Three could easily be seated on the helm seat, and if you had them aboard there would certainly have been room for another 10-12 people seated on the oval-shaped settee that surrounded the outdoor table. Yes, the vessel was only 38 feet in length, but this structure was indeed graphic confirmation you could still have a generously-sized flybridge structure such as this – that from a side profile perspective, was still very much ‘in synch’ with the rest of the package!
Another World Below
Visually, above decks is your typical gelcoated moulded presentation, but upon entering the saloon I felt I was walking into another world. An extremely well spec’d and spacious aft galley to port and a generous plush dining setting and bar and entertainment module opposite were features that seemingly occupied a large percentage of available space, yet they were not visually overpowering. Everything of course is a trade-off in any vessel, so when I took into consideration the size of the cockpit feature and of course what was below in the way of accommodation, I felt the designers had been most innovative in having achieved what they had – again I was impressed with what I saw! With the galley placed upstairs, there is more room below for accommodation. Layout is optional with three cabins plus ensuite or, aimed deliberately at the charter market, a full four-cabin version. In this instance Gilmore understandably opted for the three cabins and an ensuite, a queen and double room both on the starboard side, and a most innovative alcoved bunk room and a ‘house’ bathroom on the port side.
As in the saloon above, all cabins were opulently presented in contrasting Micro Suede trim and luscious lashings of ‘deep’ Khaya mahogany woodwork. It was quite obvious that while this form of presentation would serve to ‘soften’ the water and engine noise somewhat, it was obvious to me, in decidedly inclement sea conditions, that a lot of effort had gone into the sound-proofing and mounting of the engines and conventional shaft drives – there was very little noise or vibration even at that in-between ‘fast-idle’ range. Obviously contributing too was the solid (multi-axial) glass composite construction below the waterline, with foam sandwich construction of the decks and cabin and flybridge structures, so as to arrive at an acceptable displacement of 9.56 tonnes with ‘half’ tanks.
Twin 6-cyl, 3200cc (195cid) 256hp Steyr diesel engines through a ZF 63 gearbox and Faster propellers were Gilmore’s personal choice, and pushed the boat to a most acceptable top speed of 24 knots and a cruise speed of 16-18 knots. There are a number of other power options you may like to choose. Gilmore’s ‘peripherals’ choices were very much aligned to a long-range cruising scenario. For a start he opted to go for the recently introduced Paulger vessel management system that in essence totally eliminates the AC/DC circuit-breaker switch-boards as we know them. Everything including the remote engine controls are controlled by three onboard and backed-up computers that ‘report back’ to an unobtrusive small activation screen and two touch panels that are mounted on the cabin wall. Every onboard operation is managed from there. Gilmore also opted for a dynamo charging system attached to one of the Steyrs that charges when underway, a multi-bank of five 200Ah AGM deep cycle house batteries that power the totally 24-Volt onboard power system. “We do of course have 12V/24V/240V systems available complete with whatever you want in the way of gensets, battery chargers and inverters,” Gilmore noted, “but this more long-range-cruising-orientated system offers me the ability to be able to fully charge the batteries during the day then run my ‘silent’ air-conditioning right through the night if need be – without coming out in the morning and finding all my batteries flat. For my purposes, this was the best system I could find that was efficient, effective, plus reliable!”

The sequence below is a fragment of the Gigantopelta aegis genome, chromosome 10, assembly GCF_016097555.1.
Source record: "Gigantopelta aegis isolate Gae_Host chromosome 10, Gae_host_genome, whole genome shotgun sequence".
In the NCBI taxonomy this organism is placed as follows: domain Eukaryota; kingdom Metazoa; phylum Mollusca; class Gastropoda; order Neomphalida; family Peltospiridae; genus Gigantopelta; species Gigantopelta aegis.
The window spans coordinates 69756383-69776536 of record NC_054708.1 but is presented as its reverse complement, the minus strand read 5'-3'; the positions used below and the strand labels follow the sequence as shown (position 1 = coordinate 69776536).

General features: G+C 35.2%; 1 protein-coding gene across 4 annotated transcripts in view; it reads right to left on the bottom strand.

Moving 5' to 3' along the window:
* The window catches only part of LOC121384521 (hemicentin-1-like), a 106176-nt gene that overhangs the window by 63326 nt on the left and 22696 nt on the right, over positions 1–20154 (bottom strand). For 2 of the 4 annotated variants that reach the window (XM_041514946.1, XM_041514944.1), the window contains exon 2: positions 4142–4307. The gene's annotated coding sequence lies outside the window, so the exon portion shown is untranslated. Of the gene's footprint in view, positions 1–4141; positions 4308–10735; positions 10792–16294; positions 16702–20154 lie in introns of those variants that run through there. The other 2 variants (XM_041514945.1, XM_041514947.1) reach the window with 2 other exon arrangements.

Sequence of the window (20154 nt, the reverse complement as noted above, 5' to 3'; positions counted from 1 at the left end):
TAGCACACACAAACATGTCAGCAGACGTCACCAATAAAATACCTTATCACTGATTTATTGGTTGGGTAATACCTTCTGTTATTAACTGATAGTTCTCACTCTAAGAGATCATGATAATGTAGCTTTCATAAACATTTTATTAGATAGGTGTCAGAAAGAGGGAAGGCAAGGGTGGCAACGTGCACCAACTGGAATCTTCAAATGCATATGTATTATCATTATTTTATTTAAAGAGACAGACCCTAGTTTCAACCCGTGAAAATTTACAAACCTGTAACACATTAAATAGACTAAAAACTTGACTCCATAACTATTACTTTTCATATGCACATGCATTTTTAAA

The 38 King Catamaran was one of those vessels that dares to be different. Sometimes that can be a recipe for disaster, but in this instance the package has been designed and spec’d by a team of obviously knowledgeable people who whilst deliberately embracing the engineering side appropriately, also have a great appreciation of the basic requirements of boating in a vessel of this dimension. Any wonder this keen value-for-money catamaran is turning more than a few heads, wherever she goes!
- Boat Design Name: 38 King Catamaran
- Year Launched: 2006
- Designer: King Catamarans
- Builder: King Catamarans
- LOA: 12.7m
- Beam: 5.3m
- Draft: 0.8m
- Displacement: 9.56 tonnes
- Max Speed: 24 knots
- Cruise Speed: 16-18 knots
- Construction: GRP and Foam Composites
- Fuel Capacity: 1500 litres
- Water Capacity: 1000 litres
- Engines: Twin Steyr Turbo Diesel
- Gearboxes: ZF
- Drive System: Shaft Drive
- Propellers: ZF Faster (nickel/bronze)